Krafft, Adam (1493-1553)
Adam Krafft, Hessian reformer, became acquainted with Luther at the Leipzig disputation (1519), became a Lutheran preacher at Erfurt, returned to Fulda in 1521, then worked in Hersfeld, came in contact with Landgrave Philip, who appointed him court preacher in 1525. As such he accompanied the prince to Speyer, where he preached almost daily during the session of the diet (1526), participated in the Homburg Synod (20 October 1526), and with Lambert von Avignon he drew up the Homburg liturgy (Kirchenordnung), became chief inspector of the church in Hesse (1526-27), and was the spiritual counselor at the Hessian criminal court, where he also had to deal with the Anabaptists. He took a lenient attitude on the Anabaptist question, and observed that "a conversion of the Anabaptists can be expected when the vices of adultery and drunkenness and the like are removed." In 1527 he was appointed professor of theology at Marburg, and continued to work for the promotion of the Lutheran Reformation until his death.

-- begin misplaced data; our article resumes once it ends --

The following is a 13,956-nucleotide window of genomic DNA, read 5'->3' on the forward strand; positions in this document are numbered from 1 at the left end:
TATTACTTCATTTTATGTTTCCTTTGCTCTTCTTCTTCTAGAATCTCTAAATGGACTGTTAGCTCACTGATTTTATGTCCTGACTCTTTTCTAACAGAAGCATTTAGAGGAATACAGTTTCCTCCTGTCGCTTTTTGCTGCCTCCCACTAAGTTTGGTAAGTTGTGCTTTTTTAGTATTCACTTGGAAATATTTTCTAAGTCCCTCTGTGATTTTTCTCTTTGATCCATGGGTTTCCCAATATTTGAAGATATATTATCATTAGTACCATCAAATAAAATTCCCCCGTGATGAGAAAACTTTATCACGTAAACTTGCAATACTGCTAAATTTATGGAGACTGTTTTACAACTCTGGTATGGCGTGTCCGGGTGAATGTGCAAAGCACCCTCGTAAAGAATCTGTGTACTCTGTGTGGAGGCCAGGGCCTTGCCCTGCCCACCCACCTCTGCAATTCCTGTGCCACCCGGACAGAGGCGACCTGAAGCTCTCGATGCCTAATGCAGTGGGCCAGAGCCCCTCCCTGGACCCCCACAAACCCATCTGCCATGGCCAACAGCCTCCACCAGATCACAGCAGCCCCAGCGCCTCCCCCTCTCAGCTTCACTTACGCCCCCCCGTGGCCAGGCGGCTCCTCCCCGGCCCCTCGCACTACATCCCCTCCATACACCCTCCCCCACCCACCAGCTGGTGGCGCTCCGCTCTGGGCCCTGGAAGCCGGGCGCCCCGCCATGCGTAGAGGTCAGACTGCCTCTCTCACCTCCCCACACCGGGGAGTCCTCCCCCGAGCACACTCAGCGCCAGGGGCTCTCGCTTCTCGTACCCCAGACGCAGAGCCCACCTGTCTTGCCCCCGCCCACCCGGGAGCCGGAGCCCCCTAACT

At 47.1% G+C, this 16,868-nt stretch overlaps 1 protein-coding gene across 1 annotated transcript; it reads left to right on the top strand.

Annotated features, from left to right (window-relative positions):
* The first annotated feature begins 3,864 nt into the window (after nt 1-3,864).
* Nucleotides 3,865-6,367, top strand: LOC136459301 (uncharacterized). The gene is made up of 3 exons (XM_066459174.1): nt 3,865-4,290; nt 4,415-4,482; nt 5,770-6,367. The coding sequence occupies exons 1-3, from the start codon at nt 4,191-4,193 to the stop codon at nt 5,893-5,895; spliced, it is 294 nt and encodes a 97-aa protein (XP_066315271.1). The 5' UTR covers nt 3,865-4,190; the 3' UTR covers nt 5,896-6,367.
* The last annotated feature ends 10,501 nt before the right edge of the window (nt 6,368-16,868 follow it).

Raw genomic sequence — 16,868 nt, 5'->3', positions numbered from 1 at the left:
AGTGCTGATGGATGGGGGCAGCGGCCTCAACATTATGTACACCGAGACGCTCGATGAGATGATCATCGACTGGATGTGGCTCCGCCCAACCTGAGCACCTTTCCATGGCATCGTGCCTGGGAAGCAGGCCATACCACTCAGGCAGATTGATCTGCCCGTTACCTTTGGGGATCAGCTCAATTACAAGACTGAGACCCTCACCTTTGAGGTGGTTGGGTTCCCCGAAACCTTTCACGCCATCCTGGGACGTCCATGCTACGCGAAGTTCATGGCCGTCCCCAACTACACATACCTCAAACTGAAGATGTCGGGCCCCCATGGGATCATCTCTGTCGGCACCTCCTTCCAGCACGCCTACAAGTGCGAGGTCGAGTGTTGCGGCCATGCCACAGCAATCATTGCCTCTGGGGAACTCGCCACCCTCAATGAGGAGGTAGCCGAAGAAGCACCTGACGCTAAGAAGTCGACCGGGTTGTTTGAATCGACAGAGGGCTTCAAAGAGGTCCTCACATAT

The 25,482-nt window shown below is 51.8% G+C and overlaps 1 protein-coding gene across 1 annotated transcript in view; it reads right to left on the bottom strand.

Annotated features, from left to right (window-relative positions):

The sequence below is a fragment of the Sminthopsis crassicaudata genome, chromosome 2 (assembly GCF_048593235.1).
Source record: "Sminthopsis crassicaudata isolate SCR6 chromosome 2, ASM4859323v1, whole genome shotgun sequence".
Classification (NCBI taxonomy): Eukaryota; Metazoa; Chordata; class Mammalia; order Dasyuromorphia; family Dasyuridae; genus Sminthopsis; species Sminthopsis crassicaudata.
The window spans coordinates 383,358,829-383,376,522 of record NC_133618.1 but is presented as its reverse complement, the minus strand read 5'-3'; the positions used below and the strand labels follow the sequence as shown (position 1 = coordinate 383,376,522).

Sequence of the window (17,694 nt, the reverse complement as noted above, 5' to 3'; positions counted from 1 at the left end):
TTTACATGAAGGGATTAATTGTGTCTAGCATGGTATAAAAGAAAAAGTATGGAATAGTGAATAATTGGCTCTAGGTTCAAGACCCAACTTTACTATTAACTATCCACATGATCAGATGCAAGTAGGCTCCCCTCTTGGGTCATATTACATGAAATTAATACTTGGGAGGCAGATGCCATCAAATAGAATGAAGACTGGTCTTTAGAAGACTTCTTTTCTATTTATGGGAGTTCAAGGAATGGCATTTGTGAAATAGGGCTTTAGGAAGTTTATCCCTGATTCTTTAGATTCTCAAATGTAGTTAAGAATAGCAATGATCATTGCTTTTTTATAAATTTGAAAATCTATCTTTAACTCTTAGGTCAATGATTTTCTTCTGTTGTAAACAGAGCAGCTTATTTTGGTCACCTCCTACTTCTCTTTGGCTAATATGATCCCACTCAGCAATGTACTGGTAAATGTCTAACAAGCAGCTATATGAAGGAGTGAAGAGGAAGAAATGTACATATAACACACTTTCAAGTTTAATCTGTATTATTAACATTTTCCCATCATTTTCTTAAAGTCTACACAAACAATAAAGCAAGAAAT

Hege, Christian and Christian Neff. Mennonitisches Lexikon. Frankfurt & Weierhof: Hege; Karlsruhe; Schneider, 1913-1967: II, 555.
Adapted by permission of Herald Press, Harrisonburg, Virginia, and Waterloo, Ontario, from Mennonite Encyclopedia, Vol. 3, p. 230. All rights reserved. For information on ordering the encyclopedia visit the Herald Press website.
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MLA style: Neff, Christian. "Krafft, Adam (1493-1553)." Global Anabaptist Mennonite Encyclopedia Online. 1957. Web. 23 May 2013. http://www.gameo.org/encyclopedia/contents/krafft_adam_1493_1553.
APA style: Neff, Christian. (1957). Krafft, Adam (1493-1553). Global Anabaptist Mennonite Encyclopedia Online. Retrieved 23 May 2013, from http://www.gameo.org/encyclopedia/contents/krafft_adam_1493_1553.